A total of 20 ingredients in TB were retrieved from the Universal Natural Products Database (UNPD). The detailed information about these molecules is provided in Table S1. Following the drug target predicted by BATMAN-TCM, 97 putative targets of the 20 ingredients of TB were identified (Table S6). In addition, known therapeutic targets of the three diseases were collected from two public databases (described in the ‘Materials and Methods’ section). We obtained 59, 279, and 20 known therapeutic targets for the treatment of T2D, HT, and HL, respectively. Interestingly, 8 and 1 putative targets of TB were significant proteins for HT and HL, respectively (Fig. 1). PPARG (Peroxisome proliferator-activated receptor gamma) was shared by PT, T2D, and HT; ABCA1 (ATP-binding cassette sub-family A member 1) was shared by PT, T2D, and HL; PPARA (Peroxisome proliferator-activated receptor alpha) was shared by PT, HT, and HL; and SLC6A4 (Sodium-dependent serotonin transporter) was shared by PT, T2D, HT, and HL (Table S7). SLC6A4 plays a significant role in regulating serotonin for the availability of other serotonin system receptors (Comings et al., 1999; Zhang et al., 2007). PPARA is a key regulator of lipid metabolism (Gorla-Bajszczak et al., 1999; Laurent et al., 2013). ABCA1 functions as a key gatekeeper influencing intracellular cholesterol transport (Kathiresan et al., 2008; Singaraja et al., 2003). PPARG is important for its regulation of adipocyte differentiation and retention of glucose homeostasis (Katanotoki et al., 2013; Mukherjee et al., 1997; Park et al., 2011). Out of the 97 putative targets of TB compounds, there were 13 that were related to these three diseases, suggesting the possibility of TB as their treatment.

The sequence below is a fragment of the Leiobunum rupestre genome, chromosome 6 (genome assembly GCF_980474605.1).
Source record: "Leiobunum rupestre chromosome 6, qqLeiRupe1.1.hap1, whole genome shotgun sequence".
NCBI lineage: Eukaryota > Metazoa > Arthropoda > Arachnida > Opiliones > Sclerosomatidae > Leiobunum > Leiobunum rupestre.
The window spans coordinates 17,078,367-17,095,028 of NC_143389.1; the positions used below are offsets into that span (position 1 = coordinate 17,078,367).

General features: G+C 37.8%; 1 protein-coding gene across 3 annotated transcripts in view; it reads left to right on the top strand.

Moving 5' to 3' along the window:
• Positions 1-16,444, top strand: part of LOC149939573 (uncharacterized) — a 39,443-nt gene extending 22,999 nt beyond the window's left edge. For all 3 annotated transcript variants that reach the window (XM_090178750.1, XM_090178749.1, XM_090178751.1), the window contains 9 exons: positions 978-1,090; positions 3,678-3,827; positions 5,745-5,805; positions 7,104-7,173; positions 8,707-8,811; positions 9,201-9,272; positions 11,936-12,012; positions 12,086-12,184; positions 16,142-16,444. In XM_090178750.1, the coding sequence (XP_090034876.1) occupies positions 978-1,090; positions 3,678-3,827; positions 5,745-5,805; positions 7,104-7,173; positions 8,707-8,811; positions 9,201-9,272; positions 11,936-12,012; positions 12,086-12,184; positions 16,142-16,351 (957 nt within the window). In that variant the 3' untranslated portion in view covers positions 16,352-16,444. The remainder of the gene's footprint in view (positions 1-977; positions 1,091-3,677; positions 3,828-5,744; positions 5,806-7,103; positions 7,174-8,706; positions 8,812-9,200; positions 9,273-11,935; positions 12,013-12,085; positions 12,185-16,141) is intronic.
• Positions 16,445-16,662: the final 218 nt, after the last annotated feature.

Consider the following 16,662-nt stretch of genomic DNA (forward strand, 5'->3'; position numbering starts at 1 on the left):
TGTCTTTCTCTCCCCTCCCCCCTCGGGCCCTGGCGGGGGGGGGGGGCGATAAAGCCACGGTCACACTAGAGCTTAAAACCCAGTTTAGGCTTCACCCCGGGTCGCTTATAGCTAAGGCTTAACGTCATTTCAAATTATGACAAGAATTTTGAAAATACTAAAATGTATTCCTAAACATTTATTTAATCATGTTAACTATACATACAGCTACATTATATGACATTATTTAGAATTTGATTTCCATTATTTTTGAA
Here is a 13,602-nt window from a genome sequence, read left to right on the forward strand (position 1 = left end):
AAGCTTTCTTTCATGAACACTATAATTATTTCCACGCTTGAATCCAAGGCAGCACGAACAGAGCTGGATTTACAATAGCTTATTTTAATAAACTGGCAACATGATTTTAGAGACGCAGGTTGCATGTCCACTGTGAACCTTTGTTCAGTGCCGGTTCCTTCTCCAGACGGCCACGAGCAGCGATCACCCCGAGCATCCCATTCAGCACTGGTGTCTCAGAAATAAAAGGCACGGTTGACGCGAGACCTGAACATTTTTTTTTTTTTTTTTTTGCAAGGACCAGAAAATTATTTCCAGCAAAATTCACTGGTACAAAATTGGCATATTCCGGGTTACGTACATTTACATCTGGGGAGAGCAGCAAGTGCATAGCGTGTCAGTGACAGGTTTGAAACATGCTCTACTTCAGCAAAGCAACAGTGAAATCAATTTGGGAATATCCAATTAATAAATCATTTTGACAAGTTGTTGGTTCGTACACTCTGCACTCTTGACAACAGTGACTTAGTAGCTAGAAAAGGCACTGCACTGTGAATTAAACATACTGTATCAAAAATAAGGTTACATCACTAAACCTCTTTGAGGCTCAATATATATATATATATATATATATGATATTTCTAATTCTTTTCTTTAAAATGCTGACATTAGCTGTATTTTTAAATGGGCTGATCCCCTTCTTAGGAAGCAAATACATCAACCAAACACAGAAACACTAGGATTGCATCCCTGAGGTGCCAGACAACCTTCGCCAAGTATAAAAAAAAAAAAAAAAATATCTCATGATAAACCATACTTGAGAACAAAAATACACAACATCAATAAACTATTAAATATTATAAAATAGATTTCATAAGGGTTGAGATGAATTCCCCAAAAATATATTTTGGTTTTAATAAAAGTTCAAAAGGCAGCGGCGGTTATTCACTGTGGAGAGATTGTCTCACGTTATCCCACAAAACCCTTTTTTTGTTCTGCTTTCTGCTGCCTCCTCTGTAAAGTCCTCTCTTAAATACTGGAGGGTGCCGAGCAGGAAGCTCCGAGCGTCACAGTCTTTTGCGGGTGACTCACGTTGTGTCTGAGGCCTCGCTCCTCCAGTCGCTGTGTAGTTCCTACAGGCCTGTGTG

Venn diagram showing the overlap of significant targets in PT, T2D, HT, and HL.

Figure 1: Venn diagram showing the overlap of significant targets in PT, T2D, HT, and HL.

PT, putative targets, green; T2D, type II diabetes, blue; HT, hypertension, pink; and HL, hyperlipidemia, yellow.

Identification of the underlying pharmacological mechanisms of TB on the three diseases

A network was constructed based on TB-composite compound-putative targets and known therapeutic targets of the diseases to elucidate the pharmacological mechanisms of TB on these three diseases. Protein-protein interaction (PPI) data of the putative targets and the known therapeutic targets of the three diseases were collected from eight public PPI databases (as described in the Materials and methods section). The network consisted of 455 nodes and 1,748 edges in total. Two-fold the median value of degree was set as the threshold. The network was reconstructed after deleting the nodes that were less than the threshold. As a result, the nodes were reduced from 455 to 132, and the edges from 1,748 to 1,010 in the reconstructed network. In order to determine the key targets in the network, four attributes (‘Degree,’ ‘Betweenness,’ ‘Closeness,’ and ‘K core’) were calculated in the topological networks. The network was further simplified with these four values, and the key target information was finally obtained. The four topological features were used to retain the nodes that were over the median in the rebuilt network. The median values of ‘Degree,’ ‘Betweenness,’ ‘Closeness,’ and ‘K core’ were 10.0000, 38.2517, 0.0034, and 8.0000, respectively. Therefore, targets with ‘Degree’ > 10.0000, ‘Betweenness’ > 38.2517, ‘Closeness’ > 0.0034, and ‘K core’ > 8.0000 were defined as the key targets (Table S8). As a result, the network that was rebuilt with the key targets had 29 nodes and 163 edges (Fig. 2).

Interaction network between chemical components of TB, their putative targets, and known therapeutic targets of the three diseases built and visualized with Cytoscape.

Figure 2: Interaction network between chemical components of TB, their putative targets, and known therapeutic targets of the three diseases built and visualized with Cytoscape.

Blue line, linked PT and their targets; purple, linked T2D and their targets; green, linked HL and their targets; yellow, linked HT and their targets; and light blue, linked chemical components and their targets.